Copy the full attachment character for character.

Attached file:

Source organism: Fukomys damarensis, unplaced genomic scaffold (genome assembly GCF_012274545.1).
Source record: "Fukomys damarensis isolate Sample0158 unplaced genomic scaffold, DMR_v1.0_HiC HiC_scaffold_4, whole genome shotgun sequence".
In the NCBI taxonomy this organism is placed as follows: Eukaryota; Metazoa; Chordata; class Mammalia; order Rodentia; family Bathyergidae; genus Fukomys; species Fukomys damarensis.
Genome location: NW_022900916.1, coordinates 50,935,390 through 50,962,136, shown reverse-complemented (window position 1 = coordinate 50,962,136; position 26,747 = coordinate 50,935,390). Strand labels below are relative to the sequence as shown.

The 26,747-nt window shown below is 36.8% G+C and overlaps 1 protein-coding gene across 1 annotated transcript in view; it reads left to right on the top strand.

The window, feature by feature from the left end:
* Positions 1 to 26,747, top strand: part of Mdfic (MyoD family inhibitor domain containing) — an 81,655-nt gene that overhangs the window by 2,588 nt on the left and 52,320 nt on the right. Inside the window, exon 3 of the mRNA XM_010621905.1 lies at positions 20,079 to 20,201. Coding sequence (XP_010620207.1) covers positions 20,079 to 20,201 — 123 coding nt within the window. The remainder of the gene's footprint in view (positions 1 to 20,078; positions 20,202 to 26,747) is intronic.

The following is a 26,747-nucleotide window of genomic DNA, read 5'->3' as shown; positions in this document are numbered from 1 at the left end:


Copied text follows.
Source organism: Fukomys damarensis, unplaced genomic scaffold (genome assembly GCF_012274545.1).
Source record: "Fukomys damarensis isolate Sample0158 unplaced genomic scaffold, DMR_v1.0_HiC HiC_scaffold_4, whole genome shotgun sequence".
In the NCBI taxonomy this organism is placed as follows: Eukaryota; Metazoa; Chordata; class Mammalia; order Rodentia; family Bathyergidae; genus Fukomys; species Fukomys damarensis.
Genome location: NW_022900916.1, coordinates 50,935,390 through 50,962,136, shown reverse-complemented (window position 1 = coordinate 50,962,136; position 26,747 = coordinate 50,935,390). Strand labels below are relative to the sequence as shown.

The 26,747-nt window shown below is 36.8% G+C and overlaps 1 protein-coding gene across 1 annotated transcript in view; it reads left to right on the top strand.

The window, feature by feature from the left end:
* Positions 1 to 26,747, top strand: part of Mdfic (MyoD family inhibitor domain containing) — an 81,655-nt gene that overhangs the window by 2,588 nt on the left and 52,320 nt on the right. Inside the window, exon 3 of the mRNA XM_010621905.1 lies at positions 20,079 to 20,201. Coding sequence (XP_010620207.1) covers positions 20,079 to 20,201 — 123 coding nt within the window. The remainder of the gene's footprint in view (positions 1 to 20,078; positions 20,202 to 26,747) is intronic.

The following is a 26,747-nucleotide window of genomic DNA, read 5'->3' as shown; positions in this document are numbered from 1 at the left end: